Fifteen minutes later, Bethany Cosentino embarked on a purely blissful 45 minutes. Where Sprangers brought some personality in action, Cosentino delivered in wit and charm. Between observations about the venue (“This is the first place we’ve played with a balcony.”) to anecdotes about smoking with Monica Lewinsky (“I have touched Bill Clinton’s dick. It was pretty presidential.), Cosentino’s fraternal personality engrossed fans, both new and old. And despite touring incessantly, her vocals remain top-notch. She even plays some tricks, too. On set opener, “Something in the Way”, she bent a few of the chorus’ vocal notes, creating this sultry, psychedelic tone that translated really well to the venue’s moody light show. In fact, despite their sound’s ties to beach pop, Best Coast‘s summery glaze worked wonders for the near-autumn, midwestern night. On “Our Deal”, the honeycomb melody rang out precise yet felt ultimately nostalgic, and the same goes for “I Want To”, which started rather melancholic and erupted into a dance-y fiesta of sorts. The only song that felt stripped from the sandbox was new single, “Boyfriend”, which Cosentino dedicated to one of her fans, who requested it via Twitter to propose to his girlfriend. Touching, huh? Precisely.
But last, and (obviously) not least…Titus Andronicus. What else is there to say about this band? They take rock ‘n’ roll to another level. They get it. They know its edges, its depth, its dexterity, and they run with it. Far. Frontman Patrick Stickles not only carries the weight of indie rock ‘n’ roll – he is indie rock ‘n’ roll. He may appear as thin as Jack Skellington these days, as fashionably obtuse as Abe Lincoln, but he’s the epitome of strong and cool. He doesn’t sing so much as he rips his rib cage apart and tears his soul out, sharing it to the audience. And while this Metro show might have been his thousandth gig since early this year, and he gives off the impression that he’s dying of near-exhaustion, he still picks up the stage and turns it on its head. He’s so goddamn optimistic, too. As he inched through the hour and 15 minute set, he kept muttering, “That felt good,” after every song. At one point, he told everyone they were “on their way to a pretty sweet Saturday night,” eventually concluding that “it’s good to be alive.” During the eight-minute closer, “Four Score and Seven”, that sentiment couldn’t be closer to the truth, as every soul that basked next to Stickles’ felt the true meaning of a rock ‘n’ roll show. You’re alive, you’re moving, and you’re feeling “it.” Nobody can really define what “it” is, but who needs definition when the feeling’s so positive. Ambiguity reigns supreme.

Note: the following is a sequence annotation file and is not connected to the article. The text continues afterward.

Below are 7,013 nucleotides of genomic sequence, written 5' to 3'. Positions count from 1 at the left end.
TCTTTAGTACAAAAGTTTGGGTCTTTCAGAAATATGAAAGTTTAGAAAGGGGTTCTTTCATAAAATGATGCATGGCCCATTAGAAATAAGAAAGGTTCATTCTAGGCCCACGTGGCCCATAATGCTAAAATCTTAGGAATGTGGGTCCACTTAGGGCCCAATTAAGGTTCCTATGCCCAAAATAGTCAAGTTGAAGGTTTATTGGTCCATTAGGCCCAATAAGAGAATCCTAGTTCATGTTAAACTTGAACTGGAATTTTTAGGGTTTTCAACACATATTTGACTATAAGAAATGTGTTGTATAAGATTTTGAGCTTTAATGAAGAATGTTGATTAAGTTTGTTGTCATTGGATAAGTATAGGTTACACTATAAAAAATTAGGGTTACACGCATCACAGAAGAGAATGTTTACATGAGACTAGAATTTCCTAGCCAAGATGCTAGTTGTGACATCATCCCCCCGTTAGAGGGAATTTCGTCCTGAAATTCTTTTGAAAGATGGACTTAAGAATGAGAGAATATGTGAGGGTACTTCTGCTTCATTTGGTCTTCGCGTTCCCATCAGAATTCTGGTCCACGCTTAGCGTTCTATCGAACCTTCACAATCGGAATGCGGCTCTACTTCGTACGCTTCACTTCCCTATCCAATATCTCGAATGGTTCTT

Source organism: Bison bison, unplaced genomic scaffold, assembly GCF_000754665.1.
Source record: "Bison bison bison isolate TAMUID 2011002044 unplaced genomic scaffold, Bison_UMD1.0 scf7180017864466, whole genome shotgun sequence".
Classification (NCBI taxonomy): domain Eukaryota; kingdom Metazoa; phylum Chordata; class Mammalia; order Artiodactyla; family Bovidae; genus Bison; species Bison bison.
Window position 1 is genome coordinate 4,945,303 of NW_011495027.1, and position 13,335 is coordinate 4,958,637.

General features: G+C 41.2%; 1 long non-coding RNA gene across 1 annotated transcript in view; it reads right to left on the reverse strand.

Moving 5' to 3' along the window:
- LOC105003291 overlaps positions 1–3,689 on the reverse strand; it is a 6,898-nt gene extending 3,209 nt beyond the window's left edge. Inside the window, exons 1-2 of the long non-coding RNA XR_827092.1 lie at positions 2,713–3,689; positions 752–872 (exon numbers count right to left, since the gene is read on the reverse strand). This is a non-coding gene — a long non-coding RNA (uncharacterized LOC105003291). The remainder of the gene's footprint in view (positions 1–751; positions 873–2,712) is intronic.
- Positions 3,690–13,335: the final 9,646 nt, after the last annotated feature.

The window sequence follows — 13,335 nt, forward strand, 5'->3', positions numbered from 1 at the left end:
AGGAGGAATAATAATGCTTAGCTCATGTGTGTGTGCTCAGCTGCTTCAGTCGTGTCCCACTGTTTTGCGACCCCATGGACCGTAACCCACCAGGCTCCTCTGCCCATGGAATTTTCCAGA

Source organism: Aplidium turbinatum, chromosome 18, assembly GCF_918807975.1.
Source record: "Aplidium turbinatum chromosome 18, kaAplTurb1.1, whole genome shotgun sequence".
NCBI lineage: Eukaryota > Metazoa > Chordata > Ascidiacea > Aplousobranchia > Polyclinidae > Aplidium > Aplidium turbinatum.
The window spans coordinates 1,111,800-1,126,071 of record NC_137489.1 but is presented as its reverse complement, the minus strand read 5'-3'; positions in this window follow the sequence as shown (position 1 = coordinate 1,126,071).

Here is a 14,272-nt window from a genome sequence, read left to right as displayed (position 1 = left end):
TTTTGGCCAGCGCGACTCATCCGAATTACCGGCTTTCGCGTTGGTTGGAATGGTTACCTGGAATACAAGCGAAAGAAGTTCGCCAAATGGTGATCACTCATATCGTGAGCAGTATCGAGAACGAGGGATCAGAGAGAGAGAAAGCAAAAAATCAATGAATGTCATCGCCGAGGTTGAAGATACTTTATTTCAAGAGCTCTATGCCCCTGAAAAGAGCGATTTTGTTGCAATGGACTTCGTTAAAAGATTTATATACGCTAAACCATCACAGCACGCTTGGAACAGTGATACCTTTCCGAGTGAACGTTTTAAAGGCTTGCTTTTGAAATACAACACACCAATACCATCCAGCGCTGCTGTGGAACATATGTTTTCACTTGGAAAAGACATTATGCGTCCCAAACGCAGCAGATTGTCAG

Photography by Heather Kaplan.
Gallery by Heather Kaplan